Experienced Points: What Makes the Technology in Grand Theft Auto V So Great

By Shamus Posted Tuesday Jan 20, 2015

Filed under: Column 51 comments

So a couple of people asked me to elaborate on why GTA V is so amazing in a technological sense. So I did. This might be a little unfair, because GTA V is the only urban sandbox game to make the jump to current-gen consoles.

Still, all of this was basically true when comparing (say) GTA IV to Saints Row The Third, so it all evens out.

While running around the city, I ran into this bit of sidewalk, which gives a little clue as to how they cram so much detail onto mundane surfaces without blowing their texture budget:

Click for MOAR PIXELS!

That little pair of symmetrical cracksHint: The character seems to be looking right at them. in the sidewalk is a pretty interesting clue as to what they’re doing. I knew they couldn’t be doing this through brute force. It would be completely absurd to try and make these gigantic textures for sidewalks and roads. What I’m guessing we’re seeing is some base texture: Grass here, concrete 1 here, concrete 2 here, and so on. Then there’s an additional layer of “decals” to add cracks, spots, depressions, etc. Here the artist used the same decal twice, and flipped one of them?

Also, the sidewalk seam on the right side of the screen (right above the words) looks odd. Maybe we’re supposedly seeing the grout or mortar or whatever that crud is between sidewalk tiles. But my eye is telling me that’s really two decals that are overlapping when they probably shouldn’t be.

Anyway. You could achieve this a lot of different ways. The point is that the sidewalks blend two layers of information together to make a whole that is greater than the sum of their parts. I described a similar concept in my FUEL video, only this time it’s being used for texture data instead of topography.



[1] Hint: The character seems to be looking right at them.

From The Archives:

51 thoughts on “Experienced Points: What Makes the Technology in Grand Theft Auto V So Great

  1. Dragomok says:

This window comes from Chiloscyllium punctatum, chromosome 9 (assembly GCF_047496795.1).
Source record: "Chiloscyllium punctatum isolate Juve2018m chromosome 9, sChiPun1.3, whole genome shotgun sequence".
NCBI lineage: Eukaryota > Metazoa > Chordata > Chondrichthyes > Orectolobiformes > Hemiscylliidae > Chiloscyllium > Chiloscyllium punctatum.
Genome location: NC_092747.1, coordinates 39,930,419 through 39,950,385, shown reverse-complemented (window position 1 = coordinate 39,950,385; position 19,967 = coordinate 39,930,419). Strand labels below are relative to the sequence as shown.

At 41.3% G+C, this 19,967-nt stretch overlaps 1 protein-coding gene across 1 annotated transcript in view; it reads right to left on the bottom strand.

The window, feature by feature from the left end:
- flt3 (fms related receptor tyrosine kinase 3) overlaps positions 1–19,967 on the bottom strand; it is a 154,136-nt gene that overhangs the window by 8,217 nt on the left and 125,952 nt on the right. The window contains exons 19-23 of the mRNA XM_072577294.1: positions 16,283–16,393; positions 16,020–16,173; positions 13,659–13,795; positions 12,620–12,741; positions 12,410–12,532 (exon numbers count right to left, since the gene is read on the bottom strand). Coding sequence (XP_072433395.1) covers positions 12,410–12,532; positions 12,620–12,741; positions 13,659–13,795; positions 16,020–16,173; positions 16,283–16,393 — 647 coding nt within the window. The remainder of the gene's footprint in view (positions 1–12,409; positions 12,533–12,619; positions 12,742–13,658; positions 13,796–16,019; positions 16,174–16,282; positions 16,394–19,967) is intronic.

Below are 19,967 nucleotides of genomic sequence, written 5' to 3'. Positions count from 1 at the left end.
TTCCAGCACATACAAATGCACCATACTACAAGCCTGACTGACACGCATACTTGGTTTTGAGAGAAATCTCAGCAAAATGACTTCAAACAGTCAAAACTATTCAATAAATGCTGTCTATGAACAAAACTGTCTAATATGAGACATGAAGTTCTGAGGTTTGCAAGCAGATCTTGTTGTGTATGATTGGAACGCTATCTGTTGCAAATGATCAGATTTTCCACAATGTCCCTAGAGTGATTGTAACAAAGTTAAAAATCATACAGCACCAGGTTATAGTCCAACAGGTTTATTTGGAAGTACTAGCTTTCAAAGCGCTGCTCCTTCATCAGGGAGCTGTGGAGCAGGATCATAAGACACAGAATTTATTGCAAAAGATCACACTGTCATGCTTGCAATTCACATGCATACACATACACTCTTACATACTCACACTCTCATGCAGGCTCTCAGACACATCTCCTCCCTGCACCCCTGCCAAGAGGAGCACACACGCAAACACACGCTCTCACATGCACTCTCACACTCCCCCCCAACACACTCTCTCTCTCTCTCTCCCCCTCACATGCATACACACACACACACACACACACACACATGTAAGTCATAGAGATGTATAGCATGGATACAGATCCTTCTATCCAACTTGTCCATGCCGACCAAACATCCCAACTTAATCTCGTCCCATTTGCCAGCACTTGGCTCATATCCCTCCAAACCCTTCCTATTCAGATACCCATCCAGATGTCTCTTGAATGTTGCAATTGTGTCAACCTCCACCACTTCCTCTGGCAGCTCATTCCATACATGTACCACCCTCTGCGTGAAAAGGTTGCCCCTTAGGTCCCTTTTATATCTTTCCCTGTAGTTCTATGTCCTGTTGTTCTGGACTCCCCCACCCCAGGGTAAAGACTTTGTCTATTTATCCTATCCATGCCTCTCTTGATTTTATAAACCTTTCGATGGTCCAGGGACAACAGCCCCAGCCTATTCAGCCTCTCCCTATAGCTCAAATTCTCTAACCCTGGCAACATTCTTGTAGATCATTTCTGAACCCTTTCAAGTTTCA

Hey, that observation about tiles ties neatly into the conclusion you had about AI on the last Diecast. It appears to use relatively low-level techniques (using several layers), but the effect is practically almost as good as something created with bleeding-edge technology.

  2. silver Harloe says:

    could the decals even be, dare I say it, procedurally generated?
    (with parameters – in this area use more of the ‘unrepaired sidewalk’ decals, in this area use more of the graffiti decals, etc)

    1. Eric says:

      That’s what I was thinking. Given the sheer size of the game, it seems impractical for an artist to hand-place every decal, and I don’t think any artist would intentionally place those obviously mirrored decals that are shown in the screenshot – they’d immediately notice it and think “that’s no good”. My money is on some sort of procedural system that was later touched up, and there are parts that were missed here and there.

      I don’t doubt Rockstar could afford the artists to actually build everything by hand, of course… but they’re a business and they’re already making a huge game, they don’t want to increase their workload any further if they can avoid it.

      I do think Shamus’ suggestion of the use of texture layering for details is probably correct. This is actually pretty old tech (i.e. the Unreal Engine games of the late 90s did this) but surprisingly, it’s not always used that much, and you can still find many games these days that would benefit from that extra level of layering to break up texture tiling (and it’s much cheaper to have one 512×512 texture and one 128×128 texture, than to have one big 2048×2048 texture, but arguably image quality is about the same).

      1. Paul Spooner says:

        Agreed. My bets are on a lot of procedural tools in use to put most of that content together. Still a lot of human touch-up, but we already knew cooperation between man and machine was better than conflict… right?
        Speaking of which, Shamus, how much of your content is procedurally generated? I’d be surprised if you don’t have an “article seed generator” of some sort.

      2. You are right on RockStar being able to afford to let an artist paint the entire street.
        Painting tools/brushes/plugins combined with textures can easily “paint” an entire street, then simply cut it into tile pieces to allow streaming/LOD etc.
        In Rockstar’s case they probably designed/mapped the town first so they’d know the scale of it all.
        A few streets whee probably changed during design, but my guess is that most was fixed in size/length by the time the texture artists got to work and replaced the placeholder stuff.

        One issue with “paintig a street” is the size of the resulting tiles, this can be reduced by automatically having a program find matches or close matches possibly with human aid, the result could easily being able to get rid of half the tiles.

        Another possibility is that it’s all shader magic (cracks generated using shader scripts and random numbers).